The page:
Landowners make our projects possible. Without land there is no project.

We partner with landowners at every stage of a project, from early investigation, through project development, construction, and during operations. Our goal is to own the renewable energy assets that we develop right into their operational phase and our long-term partnerships with our host landowners are of critical importance.

We are committed to fair and transparent dealings with our landowners, recognising that hosting a renewable energy project is a long-term commitment, and that change is a part of hosting a project. We work with our landowners to ensure that this change is understood and to ensure that existing land uses can continue wherever possible.

Currently, we have relationships with landowners spanning thousands of hectares of land. We work closely with these landowners to understand their priorities and work to position our projects well to integrate with existing agricultural operations, neighbours and the wider community.

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What makes land suitable for a renewable energy project?

Spark Renewables identifies land that is suitable for a renewable energy project based on a number of factors, such as:

  • Proximity to a high-voltage powerline or substation, or location within a designated renewable energy zone.
  • Suitability of roads for movement of large vehicles including trucks and cranes.
  • For wind farms, being within a high-wind area with good separation to neighbouring dwellings.
  • For solar farms, good irradiance (i.e. solar resource) and generally flat land that is predominantly cleared or is of low agricultural and/or is not of high environmental value.
  • Insignificant exposure to impacts from extreme weather events such as cyclones or flooding.

Agriculture and renewables co-exist successfully

Sheep arriving at Bomen C
Bomen Solar Farm bees inspection Dec 2022-4

We are committed to designing our projects to allow renewables and agriculture to co-exist successfully.

We work in partnership with our landowners to develop project layout designs, and construction and operational practices to accommodate ongoing agricultural activity on the land to the extent possible during each phase.

For solar farms, this may take the form of sheep-grazing within the fenced solar farm site once operational, while pre-existing agricultural activity can continue outside the site. In this respect, we have successfully integrated sheep-grazing at Bomen Solar Farm since 2021, over which time the number of sheep on site has grown five-fold.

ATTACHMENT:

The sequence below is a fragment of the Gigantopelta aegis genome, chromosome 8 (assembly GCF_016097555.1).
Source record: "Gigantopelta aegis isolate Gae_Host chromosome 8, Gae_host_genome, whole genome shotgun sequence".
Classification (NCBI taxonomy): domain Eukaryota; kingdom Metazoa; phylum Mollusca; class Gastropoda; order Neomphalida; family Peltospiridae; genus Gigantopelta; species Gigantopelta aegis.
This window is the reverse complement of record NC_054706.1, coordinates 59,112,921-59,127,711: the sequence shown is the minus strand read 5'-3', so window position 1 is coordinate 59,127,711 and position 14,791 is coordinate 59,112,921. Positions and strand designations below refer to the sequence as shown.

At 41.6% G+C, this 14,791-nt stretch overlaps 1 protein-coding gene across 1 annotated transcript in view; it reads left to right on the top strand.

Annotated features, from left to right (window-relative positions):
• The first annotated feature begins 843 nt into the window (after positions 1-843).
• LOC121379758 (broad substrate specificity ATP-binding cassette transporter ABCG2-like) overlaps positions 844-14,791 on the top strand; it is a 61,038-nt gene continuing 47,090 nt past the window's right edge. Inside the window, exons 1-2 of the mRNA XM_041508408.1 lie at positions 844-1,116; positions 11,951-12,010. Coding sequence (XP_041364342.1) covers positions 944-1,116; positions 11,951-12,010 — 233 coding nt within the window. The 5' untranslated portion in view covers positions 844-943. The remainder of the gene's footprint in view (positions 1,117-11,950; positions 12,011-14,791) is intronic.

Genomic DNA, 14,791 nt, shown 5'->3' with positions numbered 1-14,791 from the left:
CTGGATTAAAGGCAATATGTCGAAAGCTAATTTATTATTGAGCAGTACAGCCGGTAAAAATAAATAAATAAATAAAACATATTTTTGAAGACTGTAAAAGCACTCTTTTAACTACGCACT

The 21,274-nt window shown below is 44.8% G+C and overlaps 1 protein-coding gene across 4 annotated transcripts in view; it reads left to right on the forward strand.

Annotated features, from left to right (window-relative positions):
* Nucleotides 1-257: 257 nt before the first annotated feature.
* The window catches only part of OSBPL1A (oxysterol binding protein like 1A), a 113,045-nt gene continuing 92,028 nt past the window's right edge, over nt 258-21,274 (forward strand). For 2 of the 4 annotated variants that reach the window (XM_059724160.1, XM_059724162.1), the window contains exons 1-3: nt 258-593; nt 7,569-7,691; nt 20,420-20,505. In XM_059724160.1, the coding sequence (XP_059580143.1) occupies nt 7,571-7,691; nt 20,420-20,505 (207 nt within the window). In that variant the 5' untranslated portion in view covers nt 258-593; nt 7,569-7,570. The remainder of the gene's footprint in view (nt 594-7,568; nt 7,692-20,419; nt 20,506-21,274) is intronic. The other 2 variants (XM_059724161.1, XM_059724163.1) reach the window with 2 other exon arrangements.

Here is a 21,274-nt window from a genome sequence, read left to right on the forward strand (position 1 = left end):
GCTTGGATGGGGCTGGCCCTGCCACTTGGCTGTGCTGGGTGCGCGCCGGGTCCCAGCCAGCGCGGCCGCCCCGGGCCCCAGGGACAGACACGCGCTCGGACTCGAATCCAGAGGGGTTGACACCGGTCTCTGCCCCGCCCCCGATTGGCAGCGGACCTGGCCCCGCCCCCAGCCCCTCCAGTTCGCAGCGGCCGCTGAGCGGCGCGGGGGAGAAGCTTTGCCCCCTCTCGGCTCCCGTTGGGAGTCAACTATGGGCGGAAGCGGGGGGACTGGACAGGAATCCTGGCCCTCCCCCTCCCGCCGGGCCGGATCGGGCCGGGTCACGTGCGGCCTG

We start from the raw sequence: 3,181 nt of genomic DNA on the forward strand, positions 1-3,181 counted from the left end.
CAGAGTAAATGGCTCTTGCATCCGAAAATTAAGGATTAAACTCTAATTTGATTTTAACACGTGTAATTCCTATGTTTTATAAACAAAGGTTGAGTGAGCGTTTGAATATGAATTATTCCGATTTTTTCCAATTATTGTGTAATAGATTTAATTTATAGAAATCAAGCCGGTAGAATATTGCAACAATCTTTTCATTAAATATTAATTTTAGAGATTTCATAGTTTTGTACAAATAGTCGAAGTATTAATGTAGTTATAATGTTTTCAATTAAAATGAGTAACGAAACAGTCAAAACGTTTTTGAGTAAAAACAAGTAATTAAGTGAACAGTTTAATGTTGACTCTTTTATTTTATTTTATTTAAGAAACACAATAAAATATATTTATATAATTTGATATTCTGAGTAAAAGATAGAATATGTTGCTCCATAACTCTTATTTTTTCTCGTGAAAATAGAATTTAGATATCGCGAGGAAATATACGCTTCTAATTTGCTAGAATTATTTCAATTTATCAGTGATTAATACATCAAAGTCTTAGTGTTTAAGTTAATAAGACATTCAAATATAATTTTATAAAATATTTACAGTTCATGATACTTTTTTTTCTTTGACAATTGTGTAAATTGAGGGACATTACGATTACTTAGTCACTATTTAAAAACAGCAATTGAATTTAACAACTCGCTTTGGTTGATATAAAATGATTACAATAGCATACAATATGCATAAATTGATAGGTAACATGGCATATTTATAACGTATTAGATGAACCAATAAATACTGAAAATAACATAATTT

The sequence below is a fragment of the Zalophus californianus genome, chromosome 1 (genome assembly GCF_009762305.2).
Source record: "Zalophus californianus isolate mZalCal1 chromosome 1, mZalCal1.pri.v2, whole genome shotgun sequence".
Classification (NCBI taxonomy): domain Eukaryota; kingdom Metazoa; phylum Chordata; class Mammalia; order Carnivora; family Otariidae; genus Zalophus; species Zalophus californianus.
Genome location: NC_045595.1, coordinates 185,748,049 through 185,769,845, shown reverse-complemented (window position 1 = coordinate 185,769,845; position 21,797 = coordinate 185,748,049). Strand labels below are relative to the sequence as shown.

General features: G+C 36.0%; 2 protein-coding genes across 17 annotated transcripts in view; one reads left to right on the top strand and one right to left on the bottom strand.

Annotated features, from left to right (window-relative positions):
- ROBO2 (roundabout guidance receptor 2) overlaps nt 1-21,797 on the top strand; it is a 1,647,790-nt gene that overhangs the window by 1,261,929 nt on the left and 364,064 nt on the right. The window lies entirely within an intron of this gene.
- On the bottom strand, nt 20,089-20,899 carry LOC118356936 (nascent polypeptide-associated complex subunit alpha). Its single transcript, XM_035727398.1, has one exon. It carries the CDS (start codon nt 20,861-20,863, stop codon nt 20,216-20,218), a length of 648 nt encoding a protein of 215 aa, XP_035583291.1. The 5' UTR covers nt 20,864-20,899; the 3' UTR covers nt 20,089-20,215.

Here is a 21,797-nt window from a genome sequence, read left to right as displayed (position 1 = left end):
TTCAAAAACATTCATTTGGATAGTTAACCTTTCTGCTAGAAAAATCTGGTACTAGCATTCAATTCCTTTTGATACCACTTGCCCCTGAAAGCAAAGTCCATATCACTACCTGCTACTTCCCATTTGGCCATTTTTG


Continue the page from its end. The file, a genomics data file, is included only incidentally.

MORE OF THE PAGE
We are pursuing a research trial with Charles Sturt University, supported by Westpac (who purchases power from Bomen Solar Farm), to investigate ways in which 'solar grazing' productivity can be enhanced further.

For wind farms, grazing of cattle and sheep can continue at the same scale as prior to wind farm construction once a wind farm is operational, since wind turbines typically only occupy up to 2% of the land area. The construction of additional all-weather roads, which are required to service a wind farm may also provide operational benefit to existing agricultural operations.

Why host a renewable energy project?

  • Agreements for successful projects provide a revenue stream for landowners and neighbours for ~30 years.

  • The renewables industry is focussed on understanding how it can work with farmers and Traditional Custodians of the land to support food and fibre growing activities and biodiversity outcomes.

Hosting a renewable energy project can generate substantial, long-term economic and social benefits for landowners, their neighbours and the surrounding communities.

For landowners, leasing land to a renewable energy project offers stability and a long-term, diversified income stream to support broader agricultural operations and operational goals, with the peace of mind that the rental income stream derived from hosting a renewable energy project will not be impacted by factors outside of a landowner’s control, including adverse weather events, low market pricing and inflation. In this way, the rental stream mitigates risk for the landowner and provides significant financial security both in the short term and in decades to come, insulating landowners from many of the variables inherent in traditional agricultural operations.

Quality, Health and Safety and Environmental Management is managed on our renewable energy project sites via a suite of management plans prepared prior to construction and operation. These cover matters such as sediment and erosion control, flora and fauna management, weeds and pest management, fire risk, traffic and transport, noise, construction management and a range of other issues. We select industry-leading advisors and contractors to ensure projects are delivered to the highest standards.

At Spark Renewables we are proud of the long-term commitments we make to the communities that our projects become a part of. All communities surrounding our renewable energy projects are intended to benefit from substantial community investment to support local social and environmental initiatives. Our projects also stimulate local economic benefits via employment and skills training opportunities, and the use of local contractors and suppliers for materials and labour during the construction and operational phases of our projects.

We are acutely aware of concerns from our host landowners relating to biosecurity, and we actively consult with landowners to document protocols to minimise risks, consistent with the legislative requirements of the relevant jurisdiction. Our team is experienced in this respect, and will only engage reputable contractors familiar with biosecurity considerations and requirements when conducting activities on landholders’ land.